To measure the relative surface tensions, all that is necessary is to determine the relative size of the drops under uniform conditions. This was done in an apparatus similar to that just described, and the results are expressed in comparison with the size of the drops of distilled water under specified conditions. A commercial lubricating oil was used as typical of the usual oil to be removed.

The results obtained with solutions of various substances likely to be present in alkaline cleaners, showed that for chemically equivalent concentrations, the surface tension was reduced to the greatest extent by sodium hydroxide, tri-sodium phosphate, sodium carbonate, sodium silicate and soap, all of which are known to be valuable constituents of cleaning solutions. In most cases the results with solutions containing two compounds, e. g. sodium hydroxide and sodium phosphate, were about the average of the results with the separate solutions. However, a small addition of borax to trisodium phosphate decreased the effectiveness of the latter more than in proportion to the lower cleansing power of the borax.

It was found that the emulsification is greater in hot solutions such as are usually employed in cleaning. It was shown that this effect is due principally to the reduction in the "viscosity" of the oil at the higher temperature. Such an effect is illustrated by the fact that upon heating, any solid greases are converted into liquids, which can readily form emulsions.

Soap was found to have the greatest emulsifying action of any of the substances tested. One objection to the use of soap in cleaners, is that it produces too permanent an emulsion, and hence the solution must often be replaced or replenished. Trisodium phosphate, on the other hand, forms an emulsion which is less stable so that on standing quietly for a few hours, the oil rises to the surface, from which it can be skimmed off, without appreciable loss of the phosphate.

The investigation led to the following recommendations for the preparation and use of cleaners:

  1. Sodium hydroxide and trisodium phosphate are the most effective constituents of cleaners. The latter is less likely to stain the metal and is more easily rinsed from the work than is sodium hydroxide.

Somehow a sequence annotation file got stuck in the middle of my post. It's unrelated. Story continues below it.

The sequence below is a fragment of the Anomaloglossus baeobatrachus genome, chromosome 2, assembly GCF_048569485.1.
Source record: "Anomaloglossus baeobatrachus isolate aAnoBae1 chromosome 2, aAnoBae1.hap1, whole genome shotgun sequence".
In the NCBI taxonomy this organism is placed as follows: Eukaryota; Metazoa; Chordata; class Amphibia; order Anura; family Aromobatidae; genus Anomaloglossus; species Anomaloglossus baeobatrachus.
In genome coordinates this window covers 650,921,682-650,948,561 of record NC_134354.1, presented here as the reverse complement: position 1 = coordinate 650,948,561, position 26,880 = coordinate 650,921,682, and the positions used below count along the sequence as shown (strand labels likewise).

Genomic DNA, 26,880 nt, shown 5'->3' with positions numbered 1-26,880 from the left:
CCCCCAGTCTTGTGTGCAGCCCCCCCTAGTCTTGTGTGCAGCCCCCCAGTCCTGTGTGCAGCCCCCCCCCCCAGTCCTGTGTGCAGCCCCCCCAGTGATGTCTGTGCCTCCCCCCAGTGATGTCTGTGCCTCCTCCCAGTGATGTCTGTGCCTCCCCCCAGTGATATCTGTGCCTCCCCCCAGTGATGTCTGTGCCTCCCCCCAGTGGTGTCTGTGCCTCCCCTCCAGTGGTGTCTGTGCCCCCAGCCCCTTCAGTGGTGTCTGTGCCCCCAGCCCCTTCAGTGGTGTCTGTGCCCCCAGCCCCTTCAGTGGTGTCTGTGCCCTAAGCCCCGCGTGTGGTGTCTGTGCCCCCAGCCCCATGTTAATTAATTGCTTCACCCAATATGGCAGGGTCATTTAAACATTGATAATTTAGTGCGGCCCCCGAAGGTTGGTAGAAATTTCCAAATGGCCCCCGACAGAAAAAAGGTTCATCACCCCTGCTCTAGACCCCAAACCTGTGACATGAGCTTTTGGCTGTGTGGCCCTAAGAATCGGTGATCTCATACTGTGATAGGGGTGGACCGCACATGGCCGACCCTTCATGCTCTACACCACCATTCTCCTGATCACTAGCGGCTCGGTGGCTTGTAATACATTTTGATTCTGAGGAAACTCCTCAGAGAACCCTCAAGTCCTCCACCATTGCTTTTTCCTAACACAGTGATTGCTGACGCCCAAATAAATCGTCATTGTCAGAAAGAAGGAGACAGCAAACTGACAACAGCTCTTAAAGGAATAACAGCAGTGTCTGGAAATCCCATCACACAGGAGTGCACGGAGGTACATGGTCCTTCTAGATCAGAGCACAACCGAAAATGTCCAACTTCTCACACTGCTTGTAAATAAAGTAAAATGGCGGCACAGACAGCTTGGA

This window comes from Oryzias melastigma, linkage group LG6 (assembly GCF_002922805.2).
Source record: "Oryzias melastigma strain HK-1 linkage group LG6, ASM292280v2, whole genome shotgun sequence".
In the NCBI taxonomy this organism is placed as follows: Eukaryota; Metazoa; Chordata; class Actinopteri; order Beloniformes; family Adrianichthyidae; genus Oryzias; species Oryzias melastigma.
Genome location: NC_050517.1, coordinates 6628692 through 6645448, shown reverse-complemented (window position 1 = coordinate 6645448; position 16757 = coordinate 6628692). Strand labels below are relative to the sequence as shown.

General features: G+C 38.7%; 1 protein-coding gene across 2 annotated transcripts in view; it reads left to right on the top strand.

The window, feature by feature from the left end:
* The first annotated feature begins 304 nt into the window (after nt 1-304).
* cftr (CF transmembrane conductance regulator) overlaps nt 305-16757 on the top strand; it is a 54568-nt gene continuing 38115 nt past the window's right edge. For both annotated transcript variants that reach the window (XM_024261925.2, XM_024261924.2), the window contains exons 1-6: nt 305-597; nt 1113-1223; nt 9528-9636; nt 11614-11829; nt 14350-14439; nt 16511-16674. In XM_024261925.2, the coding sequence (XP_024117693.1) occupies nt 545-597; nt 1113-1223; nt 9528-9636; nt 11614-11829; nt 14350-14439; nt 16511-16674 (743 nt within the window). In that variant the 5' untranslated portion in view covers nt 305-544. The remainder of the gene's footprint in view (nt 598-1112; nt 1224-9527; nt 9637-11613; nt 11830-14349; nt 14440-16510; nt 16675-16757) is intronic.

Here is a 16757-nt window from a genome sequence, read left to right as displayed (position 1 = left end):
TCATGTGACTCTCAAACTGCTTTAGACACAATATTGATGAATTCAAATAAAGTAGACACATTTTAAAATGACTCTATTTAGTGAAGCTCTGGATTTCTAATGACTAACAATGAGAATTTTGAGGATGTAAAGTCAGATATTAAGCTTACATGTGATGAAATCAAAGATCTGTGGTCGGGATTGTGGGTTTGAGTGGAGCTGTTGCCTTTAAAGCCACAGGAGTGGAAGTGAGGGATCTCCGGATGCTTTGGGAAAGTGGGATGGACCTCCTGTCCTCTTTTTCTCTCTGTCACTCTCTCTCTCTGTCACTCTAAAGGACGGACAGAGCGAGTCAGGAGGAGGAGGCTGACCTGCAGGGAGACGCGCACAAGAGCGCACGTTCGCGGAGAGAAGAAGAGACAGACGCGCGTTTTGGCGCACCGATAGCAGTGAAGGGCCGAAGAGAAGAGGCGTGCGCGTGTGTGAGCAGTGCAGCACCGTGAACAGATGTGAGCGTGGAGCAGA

2. A mixture of sodium hydroxide and disodium phosphate (Na2HPO4) in molecular proportions produces trisodium phosphate and is equally effective. If not uniformly mixed, some portions may contain free caustic, which may attack the hands.
  3. Soaps are especially useful for removing grit, but are hard to rinse, and are relatively expensive. Very soluble soaps, e. g. linseed oil soaps, are better than the harder stearic acid soaps.
  4. Glycerine is objectionable in cleaners, as it causes peeling, If fat is added to a strongly alkaline solution, "saponification" occurs, i.e. soap and glycerine are formed, This method should not however be used to produce the soap in cleaning solutions.
  5. Sodium silicate (water glass) is an effective substitute for soap.
  6. The cleaner should be kept at as high a temperature as possible,
  7. Agitation aid cleansing. Air agitation however cools the solution.
  8. Electrolytic cleaning is effective only if the current density it at least equal to 10 amp./sq. ft., and preferably higher. Cathode cleaning is desirable except when cleaning a nickel surface to be re-nickled, when anode cleaning is suggested.
  9. The life of a cleaner may be increased by skimming the oil from the surface each morning, and allowing the heavy dirt to settle below a false bottom.

Abstracted by W. BLUM